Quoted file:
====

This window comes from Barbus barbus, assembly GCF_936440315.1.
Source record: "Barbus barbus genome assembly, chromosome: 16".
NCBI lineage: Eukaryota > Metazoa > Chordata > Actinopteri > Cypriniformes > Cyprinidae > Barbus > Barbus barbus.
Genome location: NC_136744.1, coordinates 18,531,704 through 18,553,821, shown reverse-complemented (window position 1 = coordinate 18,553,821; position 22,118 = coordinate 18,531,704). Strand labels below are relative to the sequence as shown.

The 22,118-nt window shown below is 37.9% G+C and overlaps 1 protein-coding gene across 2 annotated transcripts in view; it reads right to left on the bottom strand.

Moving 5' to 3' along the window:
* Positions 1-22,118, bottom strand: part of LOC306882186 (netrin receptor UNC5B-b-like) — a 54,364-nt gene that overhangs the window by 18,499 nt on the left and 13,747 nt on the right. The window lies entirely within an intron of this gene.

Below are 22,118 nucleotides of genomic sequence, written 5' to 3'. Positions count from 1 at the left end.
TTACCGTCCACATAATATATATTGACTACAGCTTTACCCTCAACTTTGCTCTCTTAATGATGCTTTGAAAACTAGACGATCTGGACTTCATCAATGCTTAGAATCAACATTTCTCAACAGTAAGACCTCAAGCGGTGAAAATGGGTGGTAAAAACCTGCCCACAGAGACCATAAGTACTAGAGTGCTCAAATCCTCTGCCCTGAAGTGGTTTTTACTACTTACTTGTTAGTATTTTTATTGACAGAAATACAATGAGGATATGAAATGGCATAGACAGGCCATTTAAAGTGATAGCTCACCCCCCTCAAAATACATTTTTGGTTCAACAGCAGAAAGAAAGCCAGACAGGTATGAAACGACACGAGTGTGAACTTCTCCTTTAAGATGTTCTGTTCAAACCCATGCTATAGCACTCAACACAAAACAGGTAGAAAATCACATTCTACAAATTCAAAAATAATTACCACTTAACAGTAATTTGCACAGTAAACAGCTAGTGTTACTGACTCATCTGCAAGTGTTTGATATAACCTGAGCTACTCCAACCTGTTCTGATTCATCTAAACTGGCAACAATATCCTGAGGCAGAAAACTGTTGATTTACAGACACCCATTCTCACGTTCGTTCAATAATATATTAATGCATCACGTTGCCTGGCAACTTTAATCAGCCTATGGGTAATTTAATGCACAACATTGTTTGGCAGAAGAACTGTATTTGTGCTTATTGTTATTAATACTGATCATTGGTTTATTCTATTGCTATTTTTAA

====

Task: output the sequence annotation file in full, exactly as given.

This window comes from Barbus barbus, assembly GCF_936440315.1.
Source record: "Barbus barbus genome assembly, chromosome: 16".
NCBI lineage: Eukaryota > Metazoa > Chordata > Actinopteri > Cypriniformes > Cyprinidae > Barbus > Barbus barbus.
Genome location: NC_136744.1, coordinates 18,531,704 through 18,553,821, shown reverse-complemented (window position 1 = coordinate 18,553,821; position 22,118 = coordinate 18,531,704). Strand labels below are relative to the sequence as shown.

The 22,118-nt window shown below is 37.9% G+C and overlaps 1 protein-coding gene across 2 annotated transcripts in view; it reads right to left on the bottom strand.

Moving 5' to 3' along the window:
* Positions 1-22,118, bottom strand: part of LOC306882186 (netrin receptor UNC5B-b-like) — a 54,364-nt gene that overhangs the window by 18,499 nt on the left and 13,747 nt on the right. The window lies entirely within an intron of this gene.

Below are 22,118 nucleotides of genomic sequence, written 5' to 3'. Positions count from 1 at the left end.
TTACCGTCCACATAATATATATTGACTACAGCTTTACCCTCAACTTTGCTCTCTTAATGATGCTTTGAAAACTAGACGATCTGGACTTCATCAATGCTTAGAATCAACATTTCTCAACAGTAAGACCTCAAGCGGTGAAAATGGGTGGTAAAAACCTGCCCACAGAGACCATAAGTACTAGAGTGCTCAAATCCTCTGCCCTGAAGTGGTTTTTACTACTTACTTGTTAGTATTTTTATTGACAGAAATACAATGAGGATATGAAATGGCATAGACAGGCCATTTAAAGTGATAGCTCACCCCCCTCAAAATACATTTTTGGTTCAACAGCAGAAAGAAAGCCAGACAGGTATGAAACGACACGAGTGTGAACTTCTCCTTTAAGATGTTCTGTTCAAACCCATGCTATAGCACTCAACACAAAACAGGTAGAAAATCACATTCTACAAATTCAAAAATAATTACCACTTAACAGTAATTTGCACAGTAAACAGCTAGTGTTACTGACTCATCTGCAAGTGTTTGATATAACCTGAGCTACTCCAACCTGTTCTGATTCATCTAAACTGGCAACAATATCCTGAGGCAGAAAACTGTTGATTTACAGACACCCATTCTCACGTTCGTTCAATAATATATTAATGCATCACGTTGCCTGGCAACTTTAATCAGCCTATGGGTAATTTAATGCACAACATTGTTTGGCAGAAGAACTGTATTTGTGCTTATTGTTATTAATACTGATCATTGGTTTATTCTATTGCTATTTTTAA